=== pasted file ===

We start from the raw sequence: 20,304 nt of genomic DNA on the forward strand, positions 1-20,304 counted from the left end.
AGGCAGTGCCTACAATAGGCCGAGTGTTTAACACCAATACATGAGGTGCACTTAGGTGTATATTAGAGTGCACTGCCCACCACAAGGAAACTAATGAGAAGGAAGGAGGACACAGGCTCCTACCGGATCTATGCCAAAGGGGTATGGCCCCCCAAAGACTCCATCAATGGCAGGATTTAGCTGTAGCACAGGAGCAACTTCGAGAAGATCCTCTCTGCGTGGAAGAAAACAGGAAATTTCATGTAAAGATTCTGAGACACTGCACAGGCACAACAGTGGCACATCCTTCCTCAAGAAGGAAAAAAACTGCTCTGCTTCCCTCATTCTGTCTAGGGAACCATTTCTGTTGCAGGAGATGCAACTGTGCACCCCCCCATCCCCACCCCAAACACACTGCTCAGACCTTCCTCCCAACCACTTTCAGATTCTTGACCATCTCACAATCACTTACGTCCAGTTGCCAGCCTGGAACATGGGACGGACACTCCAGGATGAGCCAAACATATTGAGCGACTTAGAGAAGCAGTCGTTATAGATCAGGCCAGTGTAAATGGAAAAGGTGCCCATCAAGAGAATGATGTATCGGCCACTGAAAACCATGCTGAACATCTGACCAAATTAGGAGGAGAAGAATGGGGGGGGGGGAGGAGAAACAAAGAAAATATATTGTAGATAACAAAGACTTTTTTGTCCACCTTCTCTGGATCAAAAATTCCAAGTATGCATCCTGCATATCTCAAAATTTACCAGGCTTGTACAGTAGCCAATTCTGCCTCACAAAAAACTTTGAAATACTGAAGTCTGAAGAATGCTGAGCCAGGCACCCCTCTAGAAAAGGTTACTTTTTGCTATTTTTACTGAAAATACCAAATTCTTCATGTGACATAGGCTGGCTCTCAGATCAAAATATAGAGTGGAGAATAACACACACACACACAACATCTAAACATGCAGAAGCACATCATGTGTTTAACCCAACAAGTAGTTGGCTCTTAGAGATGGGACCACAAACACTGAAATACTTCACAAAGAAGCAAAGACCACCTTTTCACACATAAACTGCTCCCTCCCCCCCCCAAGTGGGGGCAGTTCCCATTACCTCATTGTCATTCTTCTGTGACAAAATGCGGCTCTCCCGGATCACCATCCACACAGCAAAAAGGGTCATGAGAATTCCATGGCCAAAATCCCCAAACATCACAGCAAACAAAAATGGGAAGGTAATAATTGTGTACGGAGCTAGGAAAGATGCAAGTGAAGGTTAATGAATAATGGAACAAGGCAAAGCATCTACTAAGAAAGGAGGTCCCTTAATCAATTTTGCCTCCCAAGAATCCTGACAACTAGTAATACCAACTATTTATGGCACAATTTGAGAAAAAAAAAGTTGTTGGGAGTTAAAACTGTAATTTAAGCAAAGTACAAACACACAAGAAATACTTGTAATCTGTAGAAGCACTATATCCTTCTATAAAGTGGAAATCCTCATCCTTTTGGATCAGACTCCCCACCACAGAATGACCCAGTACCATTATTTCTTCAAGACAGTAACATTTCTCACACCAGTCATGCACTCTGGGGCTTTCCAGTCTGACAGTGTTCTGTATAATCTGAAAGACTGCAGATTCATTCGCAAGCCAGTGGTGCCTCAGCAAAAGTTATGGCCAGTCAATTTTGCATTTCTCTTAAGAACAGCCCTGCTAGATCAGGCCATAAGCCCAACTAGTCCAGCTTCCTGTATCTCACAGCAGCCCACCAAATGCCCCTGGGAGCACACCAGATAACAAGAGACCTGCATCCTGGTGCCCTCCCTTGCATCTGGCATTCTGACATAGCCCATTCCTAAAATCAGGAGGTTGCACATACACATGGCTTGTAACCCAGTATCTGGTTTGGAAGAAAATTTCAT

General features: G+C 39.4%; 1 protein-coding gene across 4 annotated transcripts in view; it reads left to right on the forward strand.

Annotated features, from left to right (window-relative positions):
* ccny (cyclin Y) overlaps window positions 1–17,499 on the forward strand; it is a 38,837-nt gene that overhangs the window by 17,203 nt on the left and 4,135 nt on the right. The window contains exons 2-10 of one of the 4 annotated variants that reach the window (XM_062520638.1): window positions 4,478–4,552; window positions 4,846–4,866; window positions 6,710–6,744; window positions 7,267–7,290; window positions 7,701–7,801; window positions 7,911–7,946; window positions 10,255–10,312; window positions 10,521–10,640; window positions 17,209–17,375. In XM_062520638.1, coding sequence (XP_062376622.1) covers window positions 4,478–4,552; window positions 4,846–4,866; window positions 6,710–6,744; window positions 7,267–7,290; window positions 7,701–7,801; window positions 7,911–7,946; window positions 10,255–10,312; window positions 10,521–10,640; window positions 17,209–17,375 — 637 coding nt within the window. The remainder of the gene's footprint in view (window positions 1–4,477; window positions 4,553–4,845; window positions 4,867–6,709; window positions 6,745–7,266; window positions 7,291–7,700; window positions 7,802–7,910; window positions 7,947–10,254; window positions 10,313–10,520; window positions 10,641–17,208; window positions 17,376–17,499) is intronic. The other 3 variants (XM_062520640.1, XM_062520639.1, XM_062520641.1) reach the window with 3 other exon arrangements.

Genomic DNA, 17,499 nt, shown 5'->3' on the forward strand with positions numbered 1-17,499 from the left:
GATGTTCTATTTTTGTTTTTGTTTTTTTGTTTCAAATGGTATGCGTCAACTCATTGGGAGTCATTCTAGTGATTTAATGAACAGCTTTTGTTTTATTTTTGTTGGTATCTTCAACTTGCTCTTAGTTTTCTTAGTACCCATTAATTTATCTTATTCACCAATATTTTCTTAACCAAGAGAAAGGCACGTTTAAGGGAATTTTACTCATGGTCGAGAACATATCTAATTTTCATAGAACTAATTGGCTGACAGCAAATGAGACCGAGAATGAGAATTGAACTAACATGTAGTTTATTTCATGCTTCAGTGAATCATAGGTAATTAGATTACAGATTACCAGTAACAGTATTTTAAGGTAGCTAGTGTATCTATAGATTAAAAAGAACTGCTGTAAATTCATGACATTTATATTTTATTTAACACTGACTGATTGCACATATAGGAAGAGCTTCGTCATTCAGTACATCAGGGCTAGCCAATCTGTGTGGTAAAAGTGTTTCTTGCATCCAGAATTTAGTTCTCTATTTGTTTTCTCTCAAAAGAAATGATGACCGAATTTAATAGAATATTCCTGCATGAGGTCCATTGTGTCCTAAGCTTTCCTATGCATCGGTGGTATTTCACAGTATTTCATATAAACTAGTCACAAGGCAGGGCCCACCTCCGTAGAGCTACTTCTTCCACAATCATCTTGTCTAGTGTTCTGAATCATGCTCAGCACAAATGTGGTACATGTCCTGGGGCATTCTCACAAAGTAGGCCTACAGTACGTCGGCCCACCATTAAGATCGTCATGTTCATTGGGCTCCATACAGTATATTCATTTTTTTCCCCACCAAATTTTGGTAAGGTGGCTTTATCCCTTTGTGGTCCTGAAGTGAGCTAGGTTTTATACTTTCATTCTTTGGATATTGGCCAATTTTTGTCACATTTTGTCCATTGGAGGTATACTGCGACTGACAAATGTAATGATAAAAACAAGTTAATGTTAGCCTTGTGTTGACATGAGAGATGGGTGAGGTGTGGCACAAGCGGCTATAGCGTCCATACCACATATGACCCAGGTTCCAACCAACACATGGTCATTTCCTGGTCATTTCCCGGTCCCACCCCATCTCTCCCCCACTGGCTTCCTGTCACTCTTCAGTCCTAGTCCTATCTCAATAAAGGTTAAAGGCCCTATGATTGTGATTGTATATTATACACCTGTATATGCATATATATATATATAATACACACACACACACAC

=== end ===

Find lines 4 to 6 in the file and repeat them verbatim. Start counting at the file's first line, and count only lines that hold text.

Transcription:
Annotated features, from left to right (window-relative positions):
* ccny (cyclin Y) overlaps window positions 1–17,499 on the forward strand; it is a 38,837-nt gene that overhangs the window by 17,203 nt on the left and 4,135 nt on the right. The window contains exons 2-10 of one of the 4 annotated variants that reach the window (XM_062520638.1): window positions 4,478–4,552; window positions 4,846–4,866; window positions 6,710–6,744; window positions 7,267–7,290; window positions 7,701–7,801; window positions 7,911–7,946; window positions 10,255–10,312; window positions 10,521–10,640; window positions 17,209–17,375. In XM_062520638.1, coding sequence (XP_062376622.1) covers window positions 4,478–4,552; window positions 4,846–4,866; window positions 6,710–6,744; window positions 7,267–7,290; window positions 7,701–7,801; window positions 7,911–7,946; window positions 10,255–10,312; window positions 10,521–10,640; window positions 17,209–17,375 — 637 coding nt within the window. The remainder of the gene's footprint in view (window positions 1–4,477; window positions 4,553–4,845; window positions 4,867–6,709; window positions 6,745–7,266; window positions 7,291–7,700; window positions 7,802–7,910; window positions 7,947–10,254; window positions 10,313–10,520; window positions 10,641–17,208; window positions 17,376–17,499) is intronic. The other 3 variants (XM_062520640.1, XM_062520639.1, XM_062520641.1) reach the window with 3 other exon arrangements.

Genomic DNA, 17,499 nt, shown 5'->3' on the forward strand with positions numbered 1-17,499 from the left: